Fani-Kayode, Kperogi and ‘Yoruba’, By Lasisi Olagunju
POLITICS DIGEST – Some people love controversies for the sake of controversies. They are like one Aare Onakakanfo who wanted a war desperately but found none. The Aare then stoked a rebellion against himself at home and scrambled to crush it. Lawyer, son of a lawyer and a former minister of aviation, Chief Femi Fani-Kayode, last week mounted the social media horse to launch an all-out attack on ‘Yoruba’ as a name and as a concept. He said he was no longer a Yoruba because he had discovered that the name was given to his people by the Fulani and it was negative. Hear him: “The name ‘Yoruba’ derives from ‘Yariba’ and it means ‘shady and unreliable.’ I reject that strange name and label and I hope and pray that the good people of southwestern Nigeria will see the wisdom in doing so too. I am not a ‘Yariba’ or ‘Yoruba’ but an ‘Omo Karo Jire’ or an ‘Ooduwan’ and my language is not ‘Yoruba’ but ‘Anago.'” He named Uthman Dan Fodio’s son and successor, Sultan Mohammed Bello, as that Fulani who first used ‘Yoruba’ as the collective name for the people of western Nigeria.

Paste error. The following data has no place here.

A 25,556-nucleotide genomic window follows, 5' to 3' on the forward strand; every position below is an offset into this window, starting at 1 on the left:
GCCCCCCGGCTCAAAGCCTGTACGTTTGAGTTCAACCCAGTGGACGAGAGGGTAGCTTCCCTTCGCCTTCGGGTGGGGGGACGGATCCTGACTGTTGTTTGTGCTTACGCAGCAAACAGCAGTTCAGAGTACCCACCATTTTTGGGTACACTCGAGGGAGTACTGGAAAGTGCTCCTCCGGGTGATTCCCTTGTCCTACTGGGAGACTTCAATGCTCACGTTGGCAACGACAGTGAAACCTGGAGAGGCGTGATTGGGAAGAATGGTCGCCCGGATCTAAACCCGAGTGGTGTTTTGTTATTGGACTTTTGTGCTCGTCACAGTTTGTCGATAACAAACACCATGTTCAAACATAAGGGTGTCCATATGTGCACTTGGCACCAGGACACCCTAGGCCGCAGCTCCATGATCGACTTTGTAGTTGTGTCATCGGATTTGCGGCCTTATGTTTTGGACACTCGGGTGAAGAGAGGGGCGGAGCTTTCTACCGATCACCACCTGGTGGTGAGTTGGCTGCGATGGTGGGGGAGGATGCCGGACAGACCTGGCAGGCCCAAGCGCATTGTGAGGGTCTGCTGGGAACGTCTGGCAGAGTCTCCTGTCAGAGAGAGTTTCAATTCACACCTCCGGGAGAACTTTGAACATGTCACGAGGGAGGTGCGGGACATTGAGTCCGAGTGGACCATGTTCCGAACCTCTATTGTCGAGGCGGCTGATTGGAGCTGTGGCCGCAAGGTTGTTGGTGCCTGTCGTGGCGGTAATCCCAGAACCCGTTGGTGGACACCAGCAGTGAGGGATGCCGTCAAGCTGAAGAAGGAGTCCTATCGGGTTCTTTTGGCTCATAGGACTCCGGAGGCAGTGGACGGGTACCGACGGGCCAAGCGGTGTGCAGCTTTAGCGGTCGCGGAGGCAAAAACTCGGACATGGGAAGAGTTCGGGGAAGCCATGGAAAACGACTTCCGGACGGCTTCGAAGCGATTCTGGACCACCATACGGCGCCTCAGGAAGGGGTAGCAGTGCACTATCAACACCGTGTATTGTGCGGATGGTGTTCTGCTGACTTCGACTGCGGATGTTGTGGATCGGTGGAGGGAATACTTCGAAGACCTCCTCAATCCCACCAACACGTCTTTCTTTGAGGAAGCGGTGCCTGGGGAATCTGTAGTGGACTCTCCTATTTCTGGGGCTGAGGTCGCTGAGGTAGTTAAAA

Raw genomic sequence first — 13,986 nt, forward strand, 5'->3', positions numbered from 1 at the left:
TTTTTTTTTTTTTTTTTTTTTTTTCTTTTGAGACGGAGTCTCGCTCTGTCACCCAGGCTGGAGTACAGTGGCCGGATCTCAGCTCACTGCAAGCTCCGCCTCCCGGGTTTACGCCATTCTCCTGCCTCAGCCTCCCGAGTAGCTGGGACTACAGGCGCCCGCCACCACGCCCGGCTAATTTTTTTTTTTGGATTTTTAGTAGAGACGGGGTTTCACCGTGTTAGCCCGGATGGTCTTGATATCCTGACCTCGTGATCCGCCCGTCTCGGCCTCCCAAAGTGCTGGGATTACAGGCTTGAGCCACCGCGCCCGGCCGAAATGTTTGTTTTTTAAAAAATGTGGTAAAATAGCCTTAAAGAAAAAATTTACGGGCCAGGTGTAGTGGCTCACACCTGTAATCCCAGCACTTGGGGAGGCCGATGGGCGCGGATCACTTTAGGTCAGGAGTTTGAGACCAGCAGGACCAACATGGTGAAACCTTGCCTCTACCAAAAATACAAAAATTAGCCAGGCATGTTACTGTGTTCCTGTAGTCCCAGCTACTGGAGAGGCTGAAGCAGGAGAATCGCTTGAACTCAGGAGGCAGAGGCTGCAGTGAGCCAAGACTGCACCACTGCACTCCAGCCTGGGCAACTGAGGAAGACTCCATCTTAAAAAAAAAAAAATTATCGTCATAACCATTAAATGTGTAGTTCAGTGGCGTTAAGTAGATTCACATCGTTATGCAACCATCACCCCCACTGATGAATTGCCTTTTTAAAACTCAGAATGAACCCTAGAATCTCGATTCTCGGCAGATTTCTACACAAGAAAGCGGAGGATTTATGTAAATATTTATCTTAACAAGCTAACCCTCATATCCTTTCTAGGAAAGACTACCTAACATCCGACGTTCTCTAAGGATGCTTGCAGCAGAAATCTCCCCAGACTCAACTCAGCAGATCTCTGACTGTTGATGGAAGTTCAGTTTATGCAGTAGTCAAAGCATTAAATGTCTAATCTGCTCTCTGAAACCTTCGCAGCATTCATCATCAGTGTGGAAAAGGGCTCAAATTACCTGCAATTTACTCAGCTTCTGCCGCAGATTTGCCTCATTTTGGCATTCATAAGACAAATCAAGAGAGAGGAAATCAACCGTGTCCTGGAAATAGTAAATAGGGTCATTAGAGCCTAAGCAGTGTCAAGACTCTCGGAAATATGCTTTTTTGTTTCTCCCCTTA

Fani-Kayode did not disclose the source of his newfound ‘facts.’ He probably thought he needed not prove his claims since his social media followers trusted his judgement. They won’t ask him why the sudden disclaimer. And they didn’t. He was hailed. A huge chunk of those who agree(d) with him online are southerners but who do not bear Yoruba names. Instructively, one of the first challengers he got is US Professor and Saturday Tribune columnist, Farooq Kperogi, who said his claims were wrong and gave what he called preliminary reasons. I have read Fani-Kayode’s defiant follow-up reposte of October 23, 2019 where he said, without reasons, that he stood “by every word” he wrote in that article titled ‘We are sons and daughters of Oduduwa and not Yorubas’. One is tempted to ask the motive for his fire and what usefulness the controversy would serve as we roll in the mud of 21st century challenges of existence in Nigeria.